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Purchase College Awarded $765,000 for Green Infrastructure Project

Grant from the Regional Economic Development Council will help support the greening of Purchase College.
Grant from the Regional Economic Development Council will help support the greening of Purchase College. Photo Credit: Facebook/Purchase College

PURCHASE, N.Y.  – Purchase College, SUNY, has announced a $765,000 grant from the Regional Economic Development Council (REDC) to implement green infrastructure and significantly improve stormwater management.

Created by Gov. Andrew Cuomo, the council has awarded more than $2 billion for economic growth and job creation during the past three years.

“Purchase College proudly accepts this green infrastructure grant from the REDC,” said college President Thomas J. Schwarz. “This opportunity embodies the college’s ‘Think Wide Open’ motto, encompassing environmental and educational benefits for the betterment of our students and community.”

Two major green infrastructure practices — bioretention swales and porous pavers — will be used to manage stormwater runoff from formerly impervious surfaces (parking lots and pedestrian paths). The bioswales will divert water away from the hardscape, while the porous pavement will allow it to permeate the surface instead of going down the storm drains.

According to Tom Kelly, Purchase’s senior energy manager, "Sustainability is one of the pillars of the college's strategic plan. This REDC grant affirms the college's commitment to the environment by proactively addressing local stormwater issues. It also is a notable validation that Purchase College is a leader in the green campus movement."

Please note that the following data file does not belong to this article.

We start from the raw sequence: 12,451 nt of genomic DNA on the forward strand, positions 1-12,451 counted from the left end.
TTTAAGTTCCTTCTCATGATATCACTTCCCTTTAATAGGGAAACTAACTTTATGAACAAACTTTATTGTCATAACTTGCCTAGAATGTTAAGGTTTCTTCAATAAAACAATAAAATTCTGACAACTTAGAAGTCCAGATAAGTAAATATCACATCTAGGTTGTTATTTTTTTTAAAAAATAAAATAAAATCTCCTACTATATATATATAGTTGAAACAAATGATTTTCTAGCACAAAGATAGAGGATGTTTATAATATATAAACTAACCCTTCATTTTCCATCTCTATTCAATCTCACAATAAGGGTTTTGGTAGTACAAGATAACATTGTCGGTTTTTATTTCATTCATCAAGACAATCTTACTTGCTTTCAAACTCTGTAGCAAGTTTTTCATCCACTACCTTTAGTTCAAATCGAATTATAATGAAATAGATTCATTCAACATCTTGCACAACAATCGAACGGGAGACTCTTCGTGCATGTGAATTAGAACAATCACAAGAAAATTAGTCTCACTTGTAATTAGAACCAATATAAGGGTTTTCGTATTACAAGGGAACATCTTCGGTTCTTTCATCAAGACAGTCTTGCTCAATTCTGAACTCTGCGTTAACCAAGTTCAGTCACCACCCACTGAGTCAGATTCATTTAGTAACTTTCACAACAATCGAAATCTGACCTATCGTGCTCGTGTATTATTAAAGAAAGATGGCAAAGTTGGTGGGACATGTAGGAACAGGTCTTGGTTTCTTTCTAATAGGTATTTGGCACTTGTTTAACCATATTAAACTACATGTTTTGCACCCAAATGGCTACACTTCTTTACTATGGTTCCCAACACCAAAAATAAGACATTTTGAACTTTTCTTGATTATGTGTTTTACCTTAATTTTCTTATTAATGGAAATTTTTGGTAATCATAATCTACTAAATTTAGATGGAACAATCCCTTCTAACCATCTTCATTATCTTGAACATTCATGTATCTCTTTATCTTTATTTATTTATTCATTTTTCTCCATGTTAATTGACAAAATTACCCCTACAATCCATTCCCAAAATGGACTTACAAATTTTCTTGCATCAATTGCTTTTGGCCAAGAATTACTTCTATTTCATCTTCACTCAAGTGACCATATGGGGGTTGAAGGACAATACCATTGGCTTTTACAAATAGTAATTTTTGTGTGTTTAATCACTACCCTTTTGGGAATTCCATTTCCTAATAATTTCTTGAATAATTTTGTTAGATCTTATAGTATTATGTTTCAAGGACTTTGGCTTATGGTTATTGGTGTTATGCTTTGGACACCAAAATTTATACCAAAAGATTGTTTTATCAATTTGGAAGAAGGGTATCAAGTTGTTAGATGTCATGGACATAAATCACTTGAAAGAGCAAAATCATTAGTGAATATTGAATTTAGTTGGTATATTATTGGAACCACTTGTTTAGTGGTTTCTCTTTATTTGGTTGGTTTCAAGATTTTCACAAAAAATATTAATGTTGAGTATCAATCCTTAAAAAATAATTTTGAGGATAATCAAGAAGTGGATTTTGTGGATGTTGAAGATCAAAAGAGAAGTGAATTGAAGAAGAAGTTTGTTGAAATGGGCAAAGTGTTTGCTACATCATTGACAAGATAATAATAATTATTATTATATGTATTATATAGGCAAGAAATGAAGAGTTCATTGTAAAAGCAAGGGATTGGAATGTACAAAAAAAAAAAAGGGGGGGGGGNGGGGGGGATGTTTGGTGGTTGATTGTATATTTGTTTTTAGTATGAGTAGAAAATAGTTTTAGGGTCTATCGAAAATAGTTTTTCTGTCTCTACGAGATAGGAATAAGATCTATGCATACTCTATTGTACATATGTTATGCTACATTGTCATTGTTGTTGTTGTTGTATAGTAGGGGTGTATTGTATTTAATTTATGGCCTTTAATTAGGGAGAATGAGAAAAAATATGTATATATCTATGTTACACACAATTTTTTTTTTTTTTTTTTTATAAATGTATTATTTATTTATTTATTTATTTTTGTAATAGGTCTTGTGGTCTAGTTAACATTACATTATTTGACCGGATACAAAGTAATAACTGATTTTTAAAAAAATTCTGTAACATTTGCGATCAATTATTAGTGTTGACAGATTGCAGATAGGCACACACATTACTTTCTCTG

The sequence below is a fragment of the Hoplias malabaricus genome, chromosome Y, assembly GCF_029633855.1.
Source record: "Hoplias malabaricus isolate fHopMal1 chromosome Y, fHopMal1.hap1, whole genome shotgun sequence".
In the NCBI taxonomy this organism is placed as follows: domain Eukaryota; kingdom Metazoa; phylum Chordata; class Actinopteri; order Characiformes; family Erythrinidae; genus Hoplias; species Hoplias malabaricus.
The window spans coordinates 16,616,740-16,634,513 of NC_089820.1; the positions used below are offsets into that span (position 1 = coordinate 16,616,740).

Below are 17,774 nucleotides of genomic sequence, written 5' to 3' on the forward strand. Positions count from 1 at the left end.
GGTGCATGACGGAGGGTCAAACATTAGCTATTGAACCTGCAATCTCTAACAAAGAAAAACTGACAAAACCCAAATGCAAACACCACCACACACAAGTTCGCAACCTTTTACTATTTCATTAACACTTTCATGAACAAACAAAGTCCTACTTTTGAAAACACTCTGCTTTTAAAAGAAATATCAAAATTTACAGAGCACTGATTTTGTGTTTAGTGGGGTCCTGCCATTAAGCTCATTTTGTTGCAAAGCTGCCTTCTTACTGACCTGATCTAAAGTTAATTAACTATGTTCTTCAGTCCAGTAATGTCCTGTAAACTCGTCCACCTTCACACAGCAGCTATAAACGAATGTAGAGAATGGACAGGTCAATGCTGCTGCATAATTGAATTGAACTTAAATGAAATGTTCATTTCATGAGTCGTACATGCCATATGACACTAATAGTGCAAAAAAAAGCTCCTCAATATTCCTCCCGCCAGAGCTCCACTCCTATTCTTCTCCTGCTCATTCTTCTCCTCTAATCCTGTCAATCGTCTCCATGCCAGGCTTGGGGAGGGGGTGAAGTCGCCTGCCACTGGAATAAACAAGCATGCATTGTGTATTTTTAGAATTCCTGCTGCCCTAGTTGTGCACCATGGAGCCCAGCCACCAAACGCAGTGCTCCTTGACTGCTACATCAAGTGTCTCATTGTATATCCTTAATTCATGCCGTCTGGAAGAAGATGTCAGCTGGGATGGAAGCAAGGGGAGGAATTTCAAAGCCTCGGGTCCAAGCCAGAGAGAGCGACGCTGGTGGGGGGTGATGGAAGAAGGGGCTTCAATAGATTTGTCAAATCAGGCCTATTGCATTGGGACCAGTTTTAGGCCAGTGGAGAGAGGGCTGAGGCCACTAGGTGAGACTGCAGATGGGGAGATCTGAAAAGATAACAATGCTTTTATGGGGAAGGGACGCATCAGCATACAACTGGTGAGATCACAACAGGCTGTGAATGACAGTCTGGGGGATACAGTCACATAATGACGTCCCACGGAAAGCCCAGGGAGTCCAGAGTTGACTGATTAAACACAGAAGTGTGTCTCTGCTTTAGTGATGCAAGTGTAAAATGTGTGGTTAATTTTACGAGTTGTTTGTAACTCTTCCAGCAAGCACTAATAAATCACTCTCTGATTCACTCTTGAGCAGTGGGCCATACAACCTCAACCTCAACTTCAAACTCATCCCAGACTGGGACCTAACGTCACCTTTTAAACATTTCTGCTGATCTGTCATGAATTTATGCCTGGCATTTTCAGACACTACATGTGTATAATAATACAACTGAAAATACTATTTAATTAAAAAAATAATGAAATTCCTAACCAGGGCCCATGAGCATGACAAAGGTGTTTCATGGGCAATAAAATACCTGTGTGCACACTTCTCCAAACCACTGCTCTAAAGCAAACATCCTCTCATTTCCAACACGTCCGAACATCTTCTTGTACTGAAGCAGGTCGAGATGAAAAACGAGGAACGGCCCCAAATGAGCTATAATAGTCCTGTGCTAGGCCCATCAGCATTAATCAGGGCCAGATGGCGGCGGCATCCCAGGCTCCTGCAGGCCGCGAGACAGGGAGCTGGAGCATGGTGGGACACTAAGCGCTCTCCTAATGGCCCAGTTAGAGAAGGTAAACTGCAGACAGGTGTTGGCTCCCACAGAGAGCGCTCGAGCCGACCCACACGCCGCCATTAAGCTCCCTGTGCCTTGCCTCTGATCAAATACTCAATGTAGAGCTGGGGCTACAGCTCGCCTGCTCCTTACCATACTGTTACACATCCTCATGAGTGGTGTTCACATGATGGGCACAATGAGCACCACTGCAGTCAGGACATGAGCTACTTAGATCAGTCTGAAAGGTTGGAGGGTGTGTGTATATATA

Chris Gavlick, Purchase College’s director of facilities and capital planning, added, “The green infrastructure project will serve as a living laboratory for students and the general public — demonstrating how these practices can be incorporated throughout the larger campus and the Blind Brook watershed to reduce flooding and improve water quality.” I

In addition to its positive impact on the campus and larger environment, the project has an important educational component. Faculty members of the Purchase College Environmental Studies program will design comparative studies on water quality within and outside the project area, with data to be collected over a three year period.

Undergraduate senior interns will collect the field samples and conduct laboratory analysis as part of independent research requirements. Preliminary results of the studies will be included in the college’s Stormwater Master Plan and reported annually to the New York State Department of Environmental Conservation.

“This project has the potential to inspire the next generation of green infrastructure stewards, who will advocate for new environmentally resilient systems in many settings,'' Kelly said.

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